Technically, the infrastructure must be standardized to align with the researcher's needs. The upshots should promote scientific discovery and support the user's novel idea.

Overall, the quality of the content, ambiguities, lack of transparency, and disingenuous results need to be evaded on the platform.

The Best Alternatives to Google Scholar

Web of Science, Scopus, and SciSpace are said to be the best alternatives. But, Web of Science and Scopus only help you find the research articles, whereas SciSpace, is the world's largest scientific indexing database with 270M+ research articles (primarily open access). It also showcases 280M+ authors' profiles, and you will get free access to an exhaustive repository of research papers that are completely indexed and enriched.

SciSpace is the researcher's very own space where you come for research discovery, complete the literature review, draft your manuscript, use our submission templates, auto-format, and submit on our platform. It is more than just an academic search engine.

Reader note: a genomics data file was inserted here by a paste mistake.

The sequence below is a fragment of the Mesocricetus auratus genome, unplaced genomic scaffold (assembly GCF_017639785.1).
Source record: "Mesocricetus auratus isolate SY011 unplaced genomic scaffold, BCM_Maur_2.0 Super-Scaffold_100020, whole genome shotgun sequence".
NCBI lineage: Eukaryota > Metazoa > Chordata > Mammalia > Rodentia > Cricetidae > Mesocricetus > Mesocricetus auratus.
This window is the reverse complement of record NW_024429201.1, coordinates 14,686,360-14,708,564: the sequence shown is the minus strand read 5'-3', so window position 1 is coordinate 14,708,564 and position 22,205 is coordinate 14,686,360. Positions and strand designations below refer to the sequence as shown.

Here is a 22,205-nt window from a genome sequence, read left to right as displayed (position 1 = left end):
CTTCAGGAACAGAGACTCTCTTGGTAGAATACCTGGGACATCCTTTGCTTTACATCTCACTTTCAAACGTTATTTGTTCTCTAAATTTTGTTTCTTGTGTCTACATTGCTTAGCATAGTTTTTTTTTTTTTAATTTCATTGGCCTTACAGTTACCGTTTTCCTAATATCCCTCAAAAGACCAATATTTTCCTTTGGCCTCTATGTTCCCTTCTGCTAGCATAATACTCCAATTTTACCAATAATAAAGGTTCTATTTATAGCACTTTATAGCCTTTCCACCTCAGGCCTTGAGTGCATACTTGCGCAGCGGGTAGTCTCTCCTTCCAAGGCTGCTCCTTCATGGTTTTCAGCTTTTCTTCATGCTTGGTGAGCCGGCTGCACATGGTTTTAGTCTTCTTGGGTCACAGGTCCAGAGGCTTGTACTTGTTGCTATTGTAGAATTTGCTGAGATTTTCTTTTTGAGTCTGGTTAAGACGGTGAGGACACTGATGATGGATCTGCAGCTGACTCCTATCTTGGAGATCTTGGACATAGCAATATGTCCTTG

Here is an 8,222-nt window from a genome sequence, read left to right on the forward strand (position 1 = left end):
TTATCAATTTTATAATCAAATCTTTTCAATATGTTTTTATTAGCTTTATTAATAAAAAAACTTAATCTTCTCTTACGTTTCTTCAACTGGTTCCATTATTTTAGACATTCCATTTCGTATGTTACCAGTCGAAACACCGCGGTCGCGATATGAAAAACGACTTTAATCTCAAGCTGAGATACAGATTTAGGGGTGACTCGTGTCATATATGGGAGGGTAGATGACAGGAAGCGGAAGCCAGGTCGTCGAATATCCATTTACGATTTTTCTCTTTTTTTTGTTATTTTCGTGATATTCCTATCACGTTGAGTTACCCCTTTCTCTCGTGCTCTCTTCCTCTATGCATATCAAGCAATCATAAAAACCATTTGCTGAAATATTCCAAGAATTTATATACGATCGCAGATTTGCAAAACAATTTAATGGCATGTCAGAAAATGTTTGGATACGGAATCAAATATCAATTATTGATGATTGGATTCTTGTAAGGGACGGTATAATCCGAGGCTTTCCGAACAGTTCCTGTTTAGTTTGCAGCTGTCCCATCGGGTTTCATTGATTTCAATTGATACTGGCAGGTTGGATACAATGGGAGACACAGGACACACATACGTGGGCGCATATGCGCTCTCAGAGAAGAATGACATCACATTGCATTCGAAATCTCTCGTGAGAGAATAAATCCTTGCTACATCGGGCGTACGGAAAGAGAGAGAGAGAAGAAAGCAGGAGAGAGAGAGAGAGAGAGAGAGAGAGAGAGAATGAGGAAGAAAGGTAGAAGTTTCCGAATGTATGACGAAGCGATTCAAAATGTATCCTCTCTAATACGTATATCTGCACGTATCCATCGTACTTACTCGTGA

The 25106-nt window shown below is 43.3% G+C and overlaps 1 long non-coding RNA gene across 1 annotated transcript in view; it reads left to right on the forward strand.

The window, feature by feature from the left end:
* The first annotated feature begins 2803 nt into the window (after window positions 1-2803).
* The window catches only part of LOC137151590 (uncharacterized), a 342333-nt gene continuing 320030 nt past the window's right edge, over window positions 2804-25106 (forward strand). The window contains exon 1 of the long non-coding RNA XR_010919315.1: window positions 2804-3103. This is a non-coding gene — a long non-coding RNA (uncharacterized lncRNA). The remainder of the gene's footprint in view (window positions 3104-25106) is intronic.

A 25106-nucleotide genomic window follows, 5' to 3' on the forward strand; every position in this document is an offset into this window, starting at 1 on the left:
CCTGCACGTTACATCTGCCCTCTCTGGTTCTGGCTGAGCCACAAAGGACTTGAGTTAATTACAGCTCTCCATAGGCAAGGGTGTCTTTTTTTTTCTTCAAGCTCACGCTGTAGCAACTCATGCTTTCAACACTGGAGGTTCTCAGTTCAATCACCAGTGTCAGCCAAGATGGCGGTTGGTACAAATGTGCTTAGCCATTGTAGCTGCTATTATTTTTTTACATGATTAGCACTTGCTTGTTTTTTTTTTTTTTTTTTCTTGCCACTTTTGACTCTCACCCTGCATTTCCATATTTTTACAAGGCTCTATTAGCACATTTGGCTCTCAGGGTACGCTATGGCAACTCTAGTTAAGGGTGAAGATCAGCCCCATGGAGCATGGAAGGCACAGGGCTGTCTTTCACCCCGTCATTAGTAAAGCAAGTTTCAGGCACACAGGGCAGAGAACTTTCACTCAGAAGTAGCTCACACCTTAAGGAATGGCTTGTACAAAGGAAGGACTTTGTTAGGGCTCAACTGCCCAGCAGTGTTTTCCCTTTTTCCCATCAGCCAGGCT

With SciSpace, you will get,

  • Best-in-class search and recommendation abilities.
  • Tailored recommendations and extracted information from PDFs, significantly enhancing the discovery and filtering process.
  • The required advanced features are where you can land on the relevant data that you need.
  • Rich analytics on the paper's views, downloads, and citation counts.

It is the only integrated research platform where academicians can discover, write (effortless writing and auto-formatting), publish, and disseminate their research papers.